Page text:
Mexico is Latin America’s second largest economy behind Brazil. It outperforms its regional peers on per capita income, creditworthiness and ease of doing business. A cyclical downturn brought on by softer export receipts and weaker construction activity has weighed on growth.
The economy entered a downturn in 2013 driven by weak exports receipts and softer construction activity. Exports account for 25% of GDP with around 90% of this sent to the US and Canada. Stronger US growth is expected to lift export receipts, while a steady pickup in residential investment and public infrastructure spending is likely to revive the construction sector. But growth will struggle to exceed 3% over the coming years.
The government is committed to reform of energy, telecom, anti-trust, labour markets, education, and the financial sector. Mexico’s external position is stable and the economy has withstood well the ‘taper tantrums’ brought on from uncertainty about US monetary policy. Positive structural reforms should attract greater foreign investment.
Mexico’s per capita income is higher than most other Latin American countries, but lags behind fellow regional heavy weights, Brazil and Argentina. It is currently classified as a middle-income economy and unless structural reforms can significantly lift growth, Mexico could fall victim to the middle-income trap.
Mexico enjoys an investment grade credit rating and an OECD country credit grade of 3. This suggests a relatively low likelihood that it will be unable or unwilling to meet its external debt obligations in a systemic sense (though, needless to say, individual debtors can and do default).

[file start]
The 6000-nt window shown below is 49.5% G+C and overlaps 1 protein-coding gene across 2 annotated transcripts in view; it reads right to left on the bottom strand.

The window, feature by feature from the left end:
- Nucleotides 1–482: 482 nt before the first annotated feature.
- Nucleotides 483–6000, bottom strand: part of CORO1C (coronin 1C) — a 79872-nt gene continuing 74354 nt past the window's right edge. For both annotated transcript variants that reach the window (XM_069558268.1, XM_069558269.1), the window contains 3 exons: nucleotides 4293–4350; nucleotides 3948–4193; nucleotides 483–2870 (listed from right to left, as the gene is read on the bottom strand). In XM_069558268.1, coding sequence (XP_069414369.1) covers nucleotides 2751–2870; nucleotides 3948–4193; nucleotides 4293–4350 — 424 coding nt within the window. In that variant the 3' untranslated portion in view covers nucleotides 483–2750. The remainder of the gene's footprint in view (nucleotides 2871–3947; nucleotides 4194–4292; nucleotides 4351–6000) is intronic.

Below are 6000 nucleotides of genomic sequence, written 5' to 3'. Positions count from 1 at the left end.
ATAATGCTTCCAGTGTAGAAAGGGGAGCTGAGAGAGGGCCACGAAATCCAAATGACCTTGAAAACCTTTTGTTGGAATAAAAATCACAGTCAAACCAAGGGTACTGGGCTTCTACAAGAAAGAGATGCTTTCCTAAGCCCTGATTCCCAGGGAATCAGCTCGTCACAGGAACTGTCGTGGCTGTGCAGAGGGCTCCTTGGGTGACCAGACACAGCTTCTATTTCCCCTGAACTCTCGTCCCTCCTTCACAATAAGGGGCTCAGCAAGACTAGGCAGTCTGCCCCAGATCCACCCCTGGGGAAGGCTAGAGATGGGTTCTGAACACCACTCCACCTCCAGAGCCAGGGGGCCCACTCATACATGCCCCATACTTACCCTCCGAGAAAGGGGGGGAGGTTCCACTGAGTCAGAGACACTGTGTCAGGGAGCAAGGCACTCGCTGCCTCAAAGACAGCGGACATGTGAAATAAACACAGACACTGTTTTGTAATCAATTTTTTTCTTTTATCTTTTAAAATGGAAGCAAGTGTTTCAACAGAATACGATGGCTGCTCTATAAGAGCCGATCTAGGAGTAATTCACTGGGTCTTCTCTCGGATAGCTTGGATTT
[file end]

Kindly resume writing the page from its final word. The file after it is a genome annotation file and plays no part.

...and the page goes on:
The business climate is better than the regional average, ranking 38 out of 189 economies on the World Bank’s ease of doing business gauge—which measures regulation and red tape relevant to a domestic small to mid-sized firm. It outperforms the regional average on most metrics.
Mexico underperforms most of Latin America on most measures of governance. Heavy drug trafficking into the US often breeds violence, while corruption is widespread.
Mexico was Australia’s 28th largest trading partner in 2014-2015. Imports from Mexico were worth A$2.3b, consisting mainly of telecom equipment, motor vehicles and alcohol. Australian exporters sent A$472m of goods to Mexico in 2014-2015, mostly coal.
Service exports to Mexico were worth A$86m in 2014-2015. Mexican students enrolled in Australian institutions numbered more than 2500 in 2015 (0.3% of total enrolments). Mexico was Australia's fourth largest education and training market in Latin America, after Brazil, Colombia and Chile.
Tourist arrivals oscillated between 6,000 to 7,500 pa over much of the last decade, but reached 8,500 in 2015. According to Pricewaterhouse Coopers, the Mexican economy could become larger than both the UK and France by 2050. Its growing energy needs, emerging middle class and greater infrastructure spending present opportunities for Australian exporters.
Australian wine is becoming increasingly popular and there is scope to raise participation in the processed food industry. There is also potential for water management equipment and environmental services.
The mining industry presents an opportunity for Australian mining services companies. Mexico is the world’s largest producer of silver and bismuth, and also produces copper and zinc. There is also a large tract of under-explored land which should attract Australian exploration and mining equipment, and technology services companies.
Liberal investment laws, improvements in intellectual property laws, simplifying investment procedures, higher ceilings on foreign equity and NAFTA membership are major drawcards for foreign investors. Australian investment in Mexico was worth less than A$5b in 2015, concentrated in mining and related services. Mexico’s inclusion in the Trans-Pacific Partnership adds further upside to the investment and export outlook.
Australian companies with interests in Mexico include Incitec Pivot, Nufarm, Elders, Azure Minerals, Global Resources Corporation (Cloncurry Metals), Worley Parsons, Chep, Spotless Group, QBE Insurance, UGL Equis, TNA Packaging, Securency, CSL, Orica, Boart Longyear, Boral and Howe Leather.
Department of Foreign Affairs